In an NCAA environment where sports gambling is seeing legalization, the use of player likeness is changing very soon and the budgets for all these schools will be changing soon to adjust for all of these unforeseen changes. With that, it’s worth it to take a look at how expenses and revenues have changed over time in the past. For starters, let’s take a look at the University of Nebraska-Lincoln’s expenses since 2005:
As seen above, UNL’s expenses have steadily risen over the time frame of 2005-2018. Keep in mind that this data doesn’t factor in new coaching hires like Scott Frost, Bill Moos, Fred Hoiberg, who make several million dollars more than their predecessors, Mike Riley, Shawn Eichorst and Tim Miles, respectively. This is to say that if there was access to the 2019 data, there would be an even bigger jump in expenses from 2018 to 2019. Even without that data, there is still a clear consensus that UNL quite literally spared no expense in trying to make their football and basketball programs competitive again.
With that, how has Nebraska’s revenue fared during the same time period? Have these increased expenses lead to increased revenues? Let’s see:
It’s a lot less of a jump than the expenses, which brings some cause for concern. A significant figure to draw your attention to would be the dropping number of contributions to Nebraska Athletics. This is likely due to the 2017 changes in the tax code that have made contributions to college athletics no longer tax-deductible. UNL still receives contributions from other sources, mainly its wealthy donors, but it’s safe to assume donations from the middle class have dropped because of the eliminated tax incentive.
Next, let’s look at the overall NCAA. While these expenses come from sources other than just football, let’s compare a school’s expenses from last year with the number of wins its team won in football last season:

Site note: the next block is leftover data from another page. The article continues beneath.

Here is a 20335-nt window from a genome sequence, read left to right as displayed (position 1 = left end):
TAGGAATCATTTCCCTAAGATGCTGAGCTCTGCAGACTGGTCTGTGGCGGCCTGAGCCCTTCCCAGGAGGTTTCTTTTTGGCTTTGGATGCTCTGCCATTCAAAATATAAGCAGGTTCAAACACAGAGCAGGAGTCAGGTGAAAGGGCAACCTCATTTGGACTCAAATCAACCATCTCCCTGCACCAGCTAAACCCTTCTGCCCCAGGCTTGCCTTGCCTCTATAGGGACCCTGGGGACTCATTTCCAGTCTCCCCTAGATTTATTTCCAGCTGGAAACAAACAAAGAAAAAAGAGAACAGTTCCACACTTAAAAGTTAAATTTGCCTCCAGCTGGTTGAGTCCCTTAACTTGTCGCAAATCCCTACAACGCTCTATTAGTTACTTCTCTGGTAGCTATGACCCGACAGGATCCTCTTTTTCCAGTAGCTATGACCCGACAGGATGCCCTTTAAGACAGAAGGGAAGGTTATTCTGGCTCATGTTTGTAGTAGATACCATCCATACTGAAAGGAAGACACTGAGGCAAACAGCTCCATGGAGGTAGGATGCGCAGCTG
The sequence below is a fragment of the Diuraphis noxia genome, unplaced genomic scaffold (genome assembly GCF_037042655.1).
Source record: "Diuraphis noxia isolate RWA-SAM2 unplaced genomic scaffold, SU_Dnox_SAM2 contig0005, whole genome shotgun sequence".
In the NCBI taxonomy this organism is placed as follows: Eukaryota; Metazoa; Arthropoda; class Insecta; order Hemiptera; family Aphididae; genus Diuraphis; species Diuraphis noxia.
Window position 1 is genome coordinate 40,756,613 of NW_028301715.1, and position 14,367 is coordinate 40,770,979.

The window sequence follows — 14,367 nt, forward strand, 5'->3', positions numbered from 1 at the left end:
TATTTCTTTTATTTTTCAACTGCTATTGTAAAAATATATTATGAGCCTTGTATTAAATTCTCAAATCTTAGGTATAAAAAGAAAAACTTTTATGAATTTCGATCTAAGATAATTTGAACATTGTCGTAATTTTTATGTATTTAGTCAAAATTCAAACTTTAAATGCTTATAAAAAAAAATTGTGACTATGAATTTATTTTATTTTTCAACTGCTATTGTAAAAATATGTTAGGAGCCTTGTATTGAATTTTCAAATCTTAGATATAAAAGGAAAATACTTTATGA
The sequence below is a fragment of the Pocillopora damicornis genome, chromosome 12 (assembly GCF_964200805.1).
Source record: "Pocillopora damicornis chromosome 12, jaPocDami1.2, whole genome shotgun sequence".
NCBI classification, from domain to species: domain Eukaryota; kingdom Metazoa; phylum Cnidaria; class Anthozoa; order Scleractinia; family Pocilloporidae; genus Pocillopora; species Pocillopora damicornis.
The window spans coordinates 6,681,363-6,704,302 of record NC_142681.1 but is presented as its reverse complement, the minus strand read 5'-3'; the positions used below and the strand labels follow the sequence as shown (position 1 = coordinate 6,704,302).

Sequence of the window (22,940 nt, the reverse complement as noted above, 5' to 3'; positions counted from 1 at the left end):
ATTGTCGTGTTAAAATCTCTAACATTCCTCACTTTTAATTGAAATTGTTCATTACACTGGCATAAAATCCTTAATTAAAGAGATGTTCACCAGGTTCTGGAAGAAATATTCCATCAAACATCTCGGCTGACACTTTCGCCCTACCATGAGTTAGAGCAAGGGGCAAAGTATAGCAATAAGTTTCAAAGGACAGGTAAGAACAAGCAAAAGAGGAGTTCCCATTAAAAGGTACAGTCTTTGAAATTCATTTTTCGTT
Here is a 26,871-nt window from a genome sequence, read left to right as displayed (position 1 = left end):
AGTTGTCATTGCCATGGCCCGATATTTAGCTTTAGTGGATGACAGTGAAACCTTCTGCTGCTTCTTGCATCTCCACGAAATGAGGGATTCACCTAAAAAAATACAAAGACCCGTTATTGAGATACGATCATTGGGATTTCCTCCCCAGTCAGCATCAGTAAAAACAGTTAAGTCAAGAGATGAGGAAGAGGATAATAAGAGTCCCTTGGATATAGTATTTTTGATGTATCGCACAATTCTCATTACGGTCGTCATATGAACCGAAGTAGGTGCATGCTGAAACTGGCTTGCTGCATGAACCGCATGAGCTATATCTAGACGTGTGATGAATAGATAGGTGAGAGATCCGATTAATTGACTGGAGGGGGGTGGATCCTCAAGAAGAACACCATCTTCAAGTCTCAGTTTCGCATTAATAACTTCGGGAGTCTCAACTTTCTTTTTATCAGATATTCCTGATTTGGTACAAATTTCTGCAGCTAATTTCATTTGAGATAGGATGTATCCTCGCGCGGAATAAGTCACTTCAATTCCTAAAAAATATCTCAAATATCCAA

An interesting takeaway here is that most of the schools NOT in the Power 5 (Big Ten, Big 12, Pac-12, ACC, and SEC) have remarkably similar budgets within their conferences. The MWC, MAC, Sun Belt and CUSA all have low budgets in a similar range. However, three out of the five Power 5 conferences have a massive range of budgets, especially in the Big Ten and Big 12 AND it appears that the schools with higher budgets are winning MORE. This relationship doesn’t hold in the ACC or Pac-12, however.
If we take a closer look at the Big Ten, what is that school on the top of wins and expenses? Can you guess? “THE” Ohio State sits at the top. This is especially interesting given that OSU has only improved in football; it has one of the best teams in the country and had the second-highest budget in the NCAA last year? Coincidence?
What about the Big 12? That would be our friendly Texas Longhorns on the top. They lead the conference and the entire country in expenses. Does that means Texas is BACK?! Maybe we spoke too soon…
Let’s take a look at one other financial figure: profit. These aren’t exact profits. Still, doing a simple calculation of what we had available (total revenues and total expenses were available, so profit = TR – TE), we can take a look and see if profits are related at all to football wins from last season.
It’s surprising to see, first of all, so many teams operating at or below zero, especially when the school at the bottom is UC-Berkeley. Again, the revenues are likely understated in the available data, so that is something important to keep in mind. Generally, we DO see a relationship here, especially with our top profit performers (Georgia and Texas A&M). Both of these teams a year later are still ranked going into this weekend of football, where they’re, oddly enough, playing each other.
While there were several caveats in this analysis, it’s still useful looking at a baseline for many schools’ budgets and revenues and seeing how it compared to the football team’s performance this past season. With expenses continuing to rise, especially with coaches’ salaries increasing exponentially and college players profiting off their likeness in the coming years, it’ll be interesting seeing how the schools will adjust.
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